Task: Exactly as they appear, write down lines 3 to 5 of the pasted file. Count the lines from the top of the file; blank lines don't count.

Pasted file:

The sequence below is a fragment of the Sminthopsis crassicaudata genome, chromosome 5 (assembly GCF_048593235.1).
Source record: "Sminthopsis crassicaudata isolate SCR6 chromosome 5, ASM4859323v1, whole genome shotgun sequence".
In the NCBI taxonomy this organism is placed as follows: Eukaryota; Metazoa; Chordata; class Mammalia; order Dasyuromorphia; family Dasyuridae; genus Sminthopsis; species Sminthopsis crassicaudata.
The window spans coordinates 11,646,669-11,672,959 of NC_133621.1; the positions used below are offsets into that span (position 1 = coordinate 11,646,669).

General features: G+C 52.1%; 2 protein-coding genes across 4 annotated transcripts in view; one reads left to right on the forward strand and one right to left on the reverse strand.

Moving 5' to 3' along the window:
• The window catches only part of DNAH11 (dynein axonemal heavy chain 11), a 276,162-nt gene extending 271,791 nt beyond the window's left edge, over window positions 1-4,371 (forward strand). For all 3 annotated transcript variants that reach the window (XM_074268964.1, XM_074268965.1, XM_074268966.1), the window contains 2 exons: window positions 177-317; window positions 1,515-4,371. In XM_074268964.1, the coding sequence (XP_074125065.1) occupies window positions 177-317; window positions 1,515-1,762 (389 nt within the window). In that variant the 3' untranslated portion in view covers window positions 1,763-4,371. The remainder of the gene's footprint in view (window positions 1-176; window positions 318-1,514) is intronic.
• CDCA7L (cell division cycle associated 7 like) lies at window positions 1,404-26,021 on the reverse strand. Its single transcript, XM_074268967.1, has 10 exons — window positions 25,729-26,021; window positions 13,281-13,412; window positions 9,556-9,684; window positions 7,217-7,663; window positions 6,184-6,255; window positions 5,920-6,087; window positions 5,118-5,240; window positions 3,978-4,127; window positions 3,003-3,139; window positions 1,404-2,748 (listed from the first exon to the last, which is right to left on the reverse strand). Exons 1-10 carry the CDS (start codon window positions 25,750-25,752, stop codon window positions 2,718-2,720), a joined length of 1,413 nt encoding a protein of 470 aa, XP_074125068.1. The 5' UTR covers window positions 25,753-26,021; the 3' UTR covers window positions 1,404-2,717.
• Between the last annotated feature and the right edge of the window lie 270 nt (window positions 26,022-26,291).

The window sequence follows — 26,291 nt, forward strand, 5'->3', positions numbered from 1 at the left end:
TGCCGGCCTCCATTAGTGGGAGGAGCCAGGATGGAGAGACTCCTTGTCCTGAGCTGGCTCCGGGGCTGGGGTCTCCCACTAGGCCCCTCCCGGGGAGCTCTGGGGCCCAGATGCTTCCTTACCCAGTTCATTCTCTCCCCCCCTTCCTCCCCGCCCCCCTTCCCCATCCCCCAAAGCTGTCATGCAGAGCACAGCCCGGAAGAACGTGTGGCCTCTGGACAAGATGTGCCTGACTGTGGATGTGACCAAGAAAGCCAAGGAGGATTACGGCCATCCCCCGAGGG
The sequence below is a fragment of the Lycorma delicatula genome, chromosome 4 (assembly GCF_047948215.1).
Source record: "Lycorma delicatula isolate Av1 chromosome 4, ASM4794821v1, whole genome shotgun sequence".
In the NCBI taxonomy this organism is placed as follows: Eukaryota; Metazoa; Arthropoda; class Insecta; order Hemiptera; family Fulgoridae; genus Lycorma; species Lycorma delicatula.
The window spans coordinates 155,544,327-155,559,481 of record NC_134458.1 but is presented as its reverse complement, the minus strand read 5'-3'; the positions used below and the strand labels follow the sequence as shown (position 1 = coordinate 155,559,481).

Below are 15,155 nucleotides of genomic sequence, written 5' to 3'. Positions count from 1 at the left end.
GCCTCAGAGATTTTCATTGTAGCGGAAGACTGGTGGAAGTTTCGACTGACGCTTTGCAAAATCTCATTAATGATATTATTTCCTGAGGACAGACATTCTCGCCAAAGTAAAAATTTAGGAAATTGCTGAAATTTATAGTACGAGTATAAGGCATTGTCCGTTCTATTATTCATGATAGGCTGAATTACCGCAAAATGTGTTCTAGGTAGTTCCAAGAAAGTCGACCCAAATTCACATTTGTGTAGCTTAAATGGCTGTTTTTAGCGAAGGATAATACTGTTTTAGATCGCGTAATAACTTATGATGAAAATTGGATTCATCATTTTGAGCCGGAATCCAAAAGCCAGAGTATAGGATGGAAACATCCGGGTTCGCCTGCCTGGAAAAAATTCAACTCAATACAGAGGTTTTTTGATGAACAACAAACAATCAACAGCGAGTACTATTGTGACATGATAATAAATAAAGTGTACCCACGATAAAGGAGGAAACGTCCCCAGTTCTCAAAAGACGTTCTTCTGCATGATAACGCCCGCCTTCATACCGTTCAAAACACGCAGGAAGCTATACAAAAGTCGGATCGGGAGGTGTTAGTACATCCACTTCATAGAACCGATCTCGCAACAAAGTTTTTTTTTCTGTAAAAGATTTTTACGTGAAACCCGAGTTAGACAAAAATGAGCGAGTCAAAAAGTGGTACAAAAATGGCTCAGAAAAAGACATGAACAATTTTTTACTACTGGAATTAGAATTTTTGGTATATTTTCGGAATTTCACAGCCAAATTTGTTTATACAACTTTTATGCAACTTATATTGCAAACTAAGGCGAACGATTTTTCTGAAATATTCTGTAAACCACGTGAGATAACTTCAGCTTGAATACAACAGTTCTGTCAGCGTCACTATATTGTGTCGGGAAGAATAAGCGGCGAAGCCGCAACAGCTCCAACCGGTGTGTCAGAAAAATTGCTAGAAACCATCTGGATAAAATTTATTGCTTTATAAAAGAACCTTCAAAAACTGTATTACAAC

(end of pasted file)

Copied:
In the NCBI taxonomy this organism is placed as follows: Eukaryota; Metazoa; Chordata; class Mammalia; order Dasyuromorphia; family Dasyuridae; genus Sminthopsis; species Sminthopsis crassicaudata.
The window spans coordinates 11,646,669-11,672,959 of NC_133621.1; the positions used below are offsets into that span (position 1 = coordinate 11,646,669).

General features: G+C 52.1%; 2 protein-coding genes across 4 annotated transcripts in view; one reads left to right on the forward strand and one right to left on the reverse strand.